Elliot Kanshin Kallen began his musical career playing keyboards for many bands and on many stages. A chance encounter led him to the shakuhachi, the traditional Japanese bamboo flute. He is a long-time student of David Kansuke Wheeler of Boulder, CO, and he also studies with Kawase Junsuke III, the third-generation head of Chikuyu-sha, the largest shakuhachi teaching organization of its kind in Japan. Elliot was given his Shihan (master/teacher certification) and performance name, Kanshin, in 2018. Elliot plays shakuhachi in a wide variety of contexts, from traditional solo Zen pieces and ensemble music with koto and shamisen, to the exploratory sounds of the avant guard. He is the current President of the International Shakuhachi Society (see Elliot performs, teaches, and gives lectures on Japanese classical music and the shakuhachi from his home base in Northern California.

Paul Dean is a bassist, songwriter, composer and arranger. He studied jazz at University of Miami and Sonoma State University. From 1996 to 2011, he wrote for and performed with Blusion, an original fusion-funk jazz band. Since that time he has performed and recorded in a wide variety of settings.

To participate, please visit JFLA's Facebook page (

Wednesday, April 7th & 21st
12:30PM PT (15 Min Session)
Meditation with Japanese Singing Bowl will be offered this month via JFLA Facebook LIVE!

The singing bowl used for this program harmoniously combines the healing qualities of the Tibetan singing bowl and its Japanese traditional singing bowl. Relax and feel your stress dissipate into thin air as the sounds of the singing bowl lead you into a meditative state.

There will be one session starting at 12:30pm. Just go to JFLA's Facebook page. Stretch and refresh yourself with us at home!

Wednesday, April 14th & 28th
12:30PM PT (15 Minute Session)
Bilingual Yoga will be offered this month via JFLA Facebook LIVE!

No need to change clothes or use a yoga mat; you will be seated in a chair at home and receive an instruction from our instructor in bilingual (English and Japanese). Easy and relaxed!

There will be one session starting at 12:30pm. Just go to JFLA's Facebook page. Refresh and recharge yourself with us at home!

The Nikaidos' Fall
(2019, 105mins)
Start: Wednesday, April 28, 7PM (PDT)
End: Thursday, April 29, 7PM (PDT)
After losing his son, Tatsuya is anguished by the danger of his ancient family line coming to an end. His mother Haru urges him to embark on a loveless second marriage, and meanwhile he secretly hopes that his daughter Yoshiko will marry a husband willing to adopt the Nikaido name and follow in his footsteps.

Through June 18, 2021
Three years after hosting the MIGRATING DREAMSCAPES: NOBUO ANZAI exhibition here at JFLA, we are honored to showcase Anzai’s later paintings this time as we celebrate his infinite creativity and beautiful life.
Spring in blossom and so is our Spring term! All Everyday Japanese 1 & 2 courses have been filled and only a few spots left for Everyday Japanese 3. Register online before it’s all gone.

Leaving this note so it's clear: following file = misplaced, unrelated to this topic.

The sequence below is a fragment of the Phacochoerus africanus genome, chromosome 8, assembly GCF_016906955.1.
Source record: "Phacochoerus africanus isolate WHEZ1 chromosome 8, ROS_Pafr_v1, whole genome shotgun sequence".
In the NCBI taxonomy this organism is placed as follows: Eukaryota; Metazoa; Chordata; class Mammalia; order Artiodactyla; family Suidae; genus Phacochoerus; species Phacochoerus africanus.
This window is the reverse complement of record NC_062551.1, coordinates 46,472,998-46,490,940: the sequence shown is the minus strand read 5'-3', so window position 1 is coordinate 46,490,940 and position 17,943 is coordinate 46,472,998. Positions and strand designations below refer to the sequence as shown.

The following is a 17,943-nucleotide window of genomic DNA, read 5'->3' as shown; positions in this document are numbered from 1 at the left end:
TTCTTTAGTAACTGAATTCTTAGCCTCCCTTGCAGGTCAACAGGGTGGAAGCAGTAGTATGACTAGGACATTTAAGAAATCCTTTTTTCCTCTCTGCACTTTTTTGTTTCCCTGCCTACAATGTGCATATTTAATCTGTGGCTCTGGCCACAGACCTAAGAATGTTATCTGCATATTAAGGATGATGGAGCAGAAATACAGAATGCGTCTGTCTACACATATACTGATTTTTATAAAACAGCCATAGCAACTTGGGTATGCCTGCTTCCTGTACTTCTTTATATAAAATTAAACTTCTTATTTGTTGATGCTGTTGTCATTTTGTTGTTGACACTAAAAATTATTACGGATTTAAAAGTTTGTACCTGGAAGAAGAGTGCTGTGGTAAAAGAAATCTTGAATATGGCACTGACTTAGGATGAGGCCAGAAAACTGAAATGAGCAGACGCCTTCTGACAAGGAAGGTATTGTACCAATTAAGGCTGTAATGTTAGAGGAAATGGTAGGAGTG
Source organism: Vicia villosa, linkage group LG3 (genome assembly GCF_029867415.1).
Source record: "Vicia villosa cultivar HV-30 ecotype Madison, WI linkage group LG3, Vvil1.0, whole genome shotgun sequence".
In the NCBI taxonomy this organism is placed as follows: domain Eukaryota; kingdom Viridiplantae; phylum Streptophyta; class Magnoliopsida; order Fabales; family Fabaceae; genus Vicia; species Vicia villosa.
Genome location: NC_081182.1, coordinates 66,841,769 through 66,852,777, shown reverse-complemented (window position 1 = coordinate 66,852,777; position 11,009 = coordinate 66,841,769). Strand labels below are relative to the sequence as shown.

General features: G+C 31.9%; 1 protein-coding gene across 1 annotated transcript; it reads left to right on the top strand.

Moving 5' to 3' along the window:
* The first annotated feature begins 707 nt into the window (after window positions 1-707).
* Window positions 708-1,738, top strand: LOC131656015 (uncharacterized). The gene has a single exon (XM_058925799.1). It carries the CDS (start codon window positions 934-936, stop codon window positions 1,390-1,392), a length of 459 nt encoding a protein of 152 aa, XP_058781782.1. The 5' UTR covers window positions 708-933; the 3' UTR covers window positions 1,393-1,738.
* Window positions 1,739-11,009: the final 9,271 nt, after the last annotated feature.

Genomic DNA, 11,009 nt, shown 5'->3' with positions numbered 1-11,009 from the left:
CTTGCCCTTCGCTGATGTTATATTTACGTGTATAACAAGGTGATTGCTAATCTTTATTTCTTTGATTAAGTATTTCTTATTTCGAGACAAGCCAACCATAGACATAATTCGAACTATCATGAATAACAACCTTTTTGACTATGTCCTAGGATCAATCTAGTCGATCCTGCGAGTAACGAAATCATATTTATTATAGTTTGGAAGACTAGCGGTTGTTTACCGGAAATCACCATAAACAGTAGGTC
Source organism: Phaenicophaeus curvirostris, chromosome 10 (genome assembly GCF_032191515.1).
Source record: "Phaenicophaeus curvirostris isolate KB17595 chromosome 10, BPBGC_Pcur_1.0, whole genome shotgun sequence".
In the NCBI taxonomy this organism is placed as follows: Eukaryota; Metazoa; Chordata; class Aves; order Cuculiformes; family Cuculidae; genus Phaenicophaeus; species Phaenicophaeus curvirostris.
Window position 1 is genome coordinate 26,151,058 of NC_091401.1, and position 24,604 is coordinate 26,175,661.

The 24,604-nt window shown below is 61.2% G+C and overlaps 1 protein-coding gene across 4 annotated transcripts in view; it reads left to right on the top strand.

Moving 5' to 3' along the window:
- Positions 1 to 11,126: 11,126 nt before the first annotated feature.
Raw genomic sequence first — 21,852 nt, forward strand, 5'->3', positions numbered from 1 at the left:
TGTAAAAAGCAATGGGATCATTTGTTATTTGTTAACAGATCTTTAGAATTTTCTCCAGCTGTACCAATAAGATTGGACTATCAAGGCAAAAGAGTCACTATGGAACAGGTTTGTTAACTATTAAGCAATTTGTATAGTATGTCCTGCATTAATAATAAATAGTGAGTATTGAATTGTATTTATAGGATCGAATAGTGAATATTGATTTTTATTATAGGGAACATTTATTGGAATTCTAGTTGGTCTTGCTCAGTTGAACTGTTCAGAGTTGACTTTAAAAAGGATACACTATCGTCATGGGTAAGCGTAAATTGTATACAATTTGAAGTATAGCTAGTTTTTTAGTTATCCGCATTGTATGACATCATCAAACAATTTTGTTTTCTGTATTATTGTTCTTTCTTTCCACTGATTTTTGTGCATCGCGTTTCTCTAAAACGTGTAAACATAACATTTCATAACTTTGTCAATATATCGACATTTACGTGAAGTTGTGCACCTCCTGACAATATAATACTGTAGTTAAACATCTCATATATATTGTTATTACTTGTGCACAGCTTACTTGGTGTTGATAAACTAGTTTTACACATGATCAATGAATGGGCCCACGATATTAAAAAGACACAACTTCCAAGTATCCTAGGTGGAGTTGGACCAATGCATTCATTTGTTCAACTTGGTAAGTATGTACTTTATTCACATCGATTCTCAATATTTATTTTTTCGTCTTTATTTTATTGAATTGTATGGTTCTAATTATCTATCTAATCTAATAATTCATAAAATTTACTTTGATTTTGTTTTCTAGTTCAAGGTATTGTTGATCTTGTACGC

2021-2022 Japanese Language Grants Now Available!
Learners Event Grant
Deadlines: 9/1/2021

Teaching Material Purchase Grant
Deadlines: 9/15/2021

Salary Assistance Grant for Japanese Language Courses
Deadline: 4/10/2021

Language Education Project Grant
Deadline: Two months prior to the project start date


Advocacy Support Letter
If your Japanese language program is in danger of being cut due to COVID-19, we will send a support letter to stakeholders (Superintendent, Principal, Dean, etc.).

Please contact
Japanese Language Education Update 88
While there weren’t the same number of weekly webinars we had in February, we were able to experience various virtual spring conferences including the Association of Asian Studies and American Association of Teachers of Japanese’s (AATJ). Given how much content is out there right now, it can be hard to check out every conference, but luckily videos of them stay available online for more than a few days which allows us to appreciate the presentations in our own time. The AAS conference focuses on Japan studies, while the AATJ conference focuses on Japanese language education, and attending both has been a great way to experience and learn more about these two separate fields and how they relate to one another. While it’s important to appreciate and explore various aspects of Japanese language, culture, and further understanding through these avenues, it also reminds me the importance of advocating and ensuring these ideas are discussed in a safe space. With recent events that are causing harm in AAPI communities, it is important than ever to continue advocating, promoting the importance of language learning, and to increase intercultural exchanges and experiences. Language learning isn’t simply about words but growing our minds and allowing us to become globalized citizens. I recently had an amazing experience with high school students learning Japanese via Google Meets. I talked about our organization, what resources and events we have, and opened time for question and answers. The students were all very excited to ask me questions about my favorite anime, and how they can prepare for the Japanese Language Proficiency Test (JLPT). These experiences remind me that there are so much we can learn from each other and I would love to continue speaking to students directly. If you ever have any questions about Japanese language, culture, and would love to learn more about our resources, please do not hesitate to contact us at at any time! We look forward to hearing from you.
The Japan Foundation, Los Angeles